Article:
One of the first stops of the tour map was at what was at one time a gate to the fortress called the Christian Gate because it was created after the Muslims were driven out of Spain.  I couldn’t resist taking a picture of the Old Man mountain again -looking back toward the entrance to the site.







There are two towers that form the bulk of the fortress.  This one is the larger one and is called: El Torre de Homenaje.  (Roughly,  the keep). The other tower is smaller and is called El Torre Blanca.  (The White Tower).





The only door to the tower.


A chamber inside. There were only a couple of rooms.


A tower with a view.

As with any place that has new owners, some renovation was done.  The Christians added a bell tower on top.


Next, the tour crossed the battlements to the White Tower.


The bottom floor was used for manning the walls, while there were some living quarters above.  There wasn’t much space in there.  I had to retrace my steps to the other tower -there’s really only one way in and out of the fortress.


You can see people on the steps going down to the parade ground.

When the Muslims were in control, there was a Mosque on the grounds.  This was the informational sign showing what it looked like then.


And what it looks like now:    DSCN2179

DSCN2180 Just past the end of the White Tower are the remains of some Roman baths and, in the background, more of the defensive wall on that side of the fortress.

That was pretty much the end of the tour.  I walked back through the “wild” area of the site and back down the stairs.  This is the entry door to the site from the inside.  It is called logically enough:  La Puerta de la Alcazaba.  (The door to the Alcazaba.) It was the outermost gate for access to the fortress on that side.


It is just a few steps after you exit this door to get to the Giant’s Arch.  Here is the view looking out through the Arch.


Just past the Arch is a road and across the road is a sidewalk along the wall.  This is what you see if you look over the edge.  The defensive wall for that side of the hill.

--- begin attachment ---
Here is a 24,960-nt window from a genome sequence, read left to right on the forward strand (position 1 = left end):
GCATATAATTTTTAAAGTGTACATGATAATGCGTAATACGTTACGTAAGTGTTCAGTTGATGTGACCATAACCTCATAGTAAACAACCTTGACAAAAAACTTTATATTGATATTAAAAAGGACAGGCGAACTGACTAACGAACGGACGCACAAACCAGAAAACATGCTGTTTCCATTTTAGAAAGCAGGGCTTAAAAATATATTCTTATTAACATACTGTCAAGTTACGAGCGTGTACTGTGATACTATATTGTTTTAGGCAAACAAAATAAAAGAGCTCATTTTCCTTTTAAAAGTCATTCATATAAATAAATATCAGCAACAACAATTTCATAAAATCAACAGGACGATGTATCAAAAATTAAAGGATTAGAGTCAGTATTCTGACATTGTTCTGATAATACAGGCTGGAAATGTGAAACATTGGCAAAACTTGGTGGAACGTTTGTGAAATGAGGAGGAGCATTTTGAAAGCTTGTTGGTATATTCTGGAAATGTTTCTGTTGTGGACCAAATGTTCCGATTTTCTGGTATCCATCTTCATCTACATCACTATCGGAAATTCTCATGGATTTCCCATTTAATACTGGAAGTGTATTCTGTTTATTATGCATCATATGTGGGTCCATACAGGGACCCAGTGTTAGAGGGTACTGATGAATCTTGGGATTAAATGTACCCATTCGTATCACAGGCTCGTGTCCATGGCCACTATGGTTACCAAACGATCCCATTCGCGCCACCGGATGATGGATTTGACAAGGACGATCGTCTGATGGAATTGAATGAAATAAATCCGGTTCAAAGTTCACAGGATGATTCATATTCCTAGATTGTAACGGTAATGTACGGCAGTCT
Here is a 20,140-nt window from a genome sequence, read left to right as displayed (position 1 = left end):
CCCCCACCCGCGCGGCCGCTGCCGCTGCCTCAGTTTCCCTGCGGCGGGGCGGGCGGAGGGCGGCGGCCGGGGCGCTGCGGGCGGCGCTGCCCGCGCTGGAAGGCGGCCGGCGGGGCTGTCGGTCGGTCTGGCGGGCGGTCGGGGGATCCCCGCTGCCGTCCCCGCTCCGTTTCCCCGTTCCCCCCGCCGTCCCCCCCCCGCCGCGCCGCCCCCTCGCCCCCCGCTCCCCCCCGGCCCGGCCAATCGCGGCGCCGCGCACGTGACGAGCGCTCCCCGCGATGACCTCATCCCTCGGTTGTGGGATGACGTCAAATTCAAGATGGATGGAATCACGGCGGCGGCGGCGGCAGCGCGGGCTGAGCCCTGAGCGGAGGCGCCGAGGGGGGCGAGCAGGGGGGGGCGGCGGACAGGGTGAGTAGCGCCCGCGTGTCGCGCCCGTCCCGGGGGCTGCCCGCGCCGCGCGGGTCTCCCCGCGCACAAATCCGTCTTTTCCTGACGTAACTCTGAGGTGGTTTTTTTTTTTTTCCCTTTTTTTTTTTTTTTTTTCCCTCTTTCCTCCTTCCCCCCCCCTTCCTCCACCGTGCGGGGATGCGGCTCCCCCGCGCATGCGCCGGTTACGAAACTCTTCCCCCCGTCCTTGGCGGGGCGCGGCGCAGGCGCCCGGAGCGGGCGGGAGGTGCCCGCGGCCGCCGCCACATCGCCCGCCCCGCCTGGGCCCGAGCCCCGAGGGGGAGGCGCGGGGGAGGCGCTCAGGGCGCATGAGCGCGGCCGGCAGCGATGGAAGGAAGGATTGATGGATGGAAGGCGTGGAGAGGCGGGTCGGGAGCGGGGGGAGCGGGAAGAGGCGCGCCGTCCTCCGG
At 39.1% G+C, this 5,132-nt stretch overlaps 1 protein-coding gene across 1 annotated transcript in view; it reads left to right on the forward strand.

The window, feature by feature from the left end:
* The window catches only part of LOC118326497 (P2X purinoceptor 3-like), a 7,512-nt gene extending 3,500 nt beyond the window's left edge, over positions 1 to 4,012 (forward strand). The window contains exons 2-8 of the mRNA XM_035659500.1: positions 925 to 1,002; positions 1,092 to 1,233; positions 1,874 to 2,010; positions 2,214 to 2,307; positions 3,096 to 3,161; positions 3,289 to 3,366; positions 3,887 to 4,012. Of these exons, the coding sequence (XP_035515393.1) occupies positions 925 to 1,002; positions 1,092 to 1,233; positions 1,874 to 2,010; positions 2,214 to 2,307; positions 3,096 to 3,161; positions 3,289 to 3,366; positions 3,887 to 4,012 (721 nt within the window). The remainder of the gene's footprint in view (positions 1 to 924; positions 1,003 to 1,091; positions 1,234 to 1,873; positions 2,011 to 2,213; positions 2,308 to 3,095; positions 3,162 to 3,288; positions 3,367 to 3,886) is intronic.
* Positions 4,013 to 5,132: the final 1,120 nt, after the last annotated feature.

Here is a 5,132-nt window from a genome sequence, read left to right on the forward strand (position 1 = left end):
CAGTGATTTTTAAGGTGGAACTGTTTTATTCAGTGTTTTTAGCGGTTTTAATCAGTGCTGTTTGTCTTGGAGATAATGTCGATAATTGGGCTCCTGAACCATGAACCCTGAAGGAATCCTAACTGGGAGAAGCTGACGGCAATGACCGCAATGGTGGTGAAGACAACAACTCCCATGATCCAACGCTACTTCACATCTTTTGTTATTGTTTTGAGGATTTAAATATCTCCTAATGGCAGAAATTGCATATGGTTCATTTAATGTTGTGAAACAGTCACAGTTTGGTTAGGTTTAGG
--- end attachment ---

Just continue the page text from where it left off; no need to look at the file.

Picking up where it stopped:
Nearby is the Fuente del Toro





Another set of steps to go down.



On the wall at the turn


And….the rest of them!



Down the hill toward the main drag.

DSCN2138 Note the paving.


Plaza San Sebastian

DSCN2141  DSCN2142


Originally a hospital from the 1500s




The street ends in a large traffic circle with the Estapa Gate in the center.  It was once a gateway to the city (and still is even if you don’t pass through it).  There are a couple of other ones too located on different sides of the city near the major roads coming into the city, but I think this is the most ornate one.


DSCN2149 Next to the gate is the bullring.


The is the Puerta de Sombra, which I translate as the “Shade Door”. There is a Puerta del Sol gate, or “Sun Door”.

I have been calling the formation that is such an icon around here “the Old Man”, but it’s real name is Lover’s Rock.  There is an old story about a Christian boy captured and kept as a slave in a rich muslim’s household.  The daughter of the house and the boy fell in love.  Eventually they decided to run away together, but the father called in the troops and gave chase.  At some point they arrived at the rock and climbed up hoping to hide out and get some rest.  When it became obvious that they weren’t going to make it.  According to legend, they wrapped their arms around each other and went all Thelma and Louise… or Butch Cassidy and the Sundance Kid… and the rest, as they say, is history.  There is statue of the lovers in a plaza near the bullring.


And that is a walk around Antequera.  There are many more interesting buildings, churches, convents and other things to look at.  It depends on how much wandering you want to do.

I can’t leave without a parting photo:

DSCN2187I’m not going to say a thing, except: This is another example of unfortunately named businesses!



Categories: Antequera Part 3, Spain 2014

1 reply

  1. Great adventure.. Beautiful photos of a beautiful place..

Leave a Reply

%d bloggers like this: